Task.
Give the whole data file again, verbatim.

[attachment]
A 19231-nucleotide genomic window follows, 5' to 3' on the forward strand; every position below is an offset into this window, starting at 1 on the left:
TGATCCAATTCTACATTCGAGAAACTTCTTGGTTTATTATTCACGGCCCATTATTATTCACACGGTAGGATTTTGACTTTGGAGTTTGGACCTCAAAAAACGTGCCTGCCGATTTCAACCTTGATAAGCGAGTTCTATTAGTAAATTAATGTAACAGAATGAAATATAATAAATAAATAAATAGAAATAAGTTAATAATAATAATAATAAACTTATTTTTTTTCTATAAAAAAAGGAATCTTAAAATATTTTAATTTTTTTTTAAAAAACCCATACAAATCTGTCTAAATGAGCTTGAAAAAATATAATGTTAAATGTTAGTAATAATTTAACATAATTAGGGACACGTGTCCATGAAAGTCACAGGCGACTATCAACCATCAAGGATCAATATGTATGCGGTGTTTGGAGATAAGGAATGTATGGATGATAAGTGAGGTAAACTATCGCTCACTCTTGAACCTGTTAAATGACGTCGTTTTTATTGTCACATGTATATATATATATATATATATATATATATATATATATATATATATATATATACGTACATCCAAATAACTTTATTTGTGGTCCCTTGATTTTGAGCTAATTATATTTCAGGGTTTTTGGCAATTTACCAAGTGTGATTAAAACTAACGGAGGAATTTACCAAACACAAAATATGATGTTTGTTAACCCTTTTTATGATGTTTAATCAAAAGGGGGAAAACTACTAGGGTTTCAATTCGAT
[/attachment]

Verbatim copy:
A 19231-nucleotide genomic window follows, 5' to 3' on the forward strand; every position below is an offset into this window, starting at 1 on the left:
TGATCCAATTCTACATTCGAGAAACTTCTTGGTTTATTATTCACGGCCCATTATTATTCACACGGTAGGATTTTGACTTTGGAGTTTGGACCTCAAAAAACGTGCCTGCCGATTTCAACCTTGATAAGCGAGTTCTATTAGTAAATTAATGTAACAGAATGAAATATAATAAATAAATAAATAGAAATAAGTTAATAATAATAATAATAAACTTATTTTTTTTCTATAAAAAAAGGAATCTTAAAATATTTTAATTTTTTTTTAAAAAACCCATACAAATCTGTCTAAATGAGCTTGAAAAAATATAATGTTAAATGTTAGTAATAATTTAACATAATTAGGGACACGTGTCCATGAAAGTCACAGGCGACTATCAACCATCAAGGATCAATATGTATGCGGTGTTTGGAGATAAGGAATGTATGGATGATAAGTGAGGTAAACTATCGCTCACTCTTGAACCTGTTAAATGACGTCGTTTTTATTGTCACATGTATATATATATATATATATATATATATATATATATATATATATATATATATACGTACATCCAAATAACTTTATTTGTGGTCCCTTGATTTTGAGCTAATTATATTTCAGGGTTTTTGGCAATTTACCAAGTGTGATTAAAACTAACGGAGGAATTTACCAAACACAAAATATGATGTTTGTTAACCCTTTTTATGATGTTTAATCAAAAGGGGGAAAACTACTAGGGTTTCAATTCGAT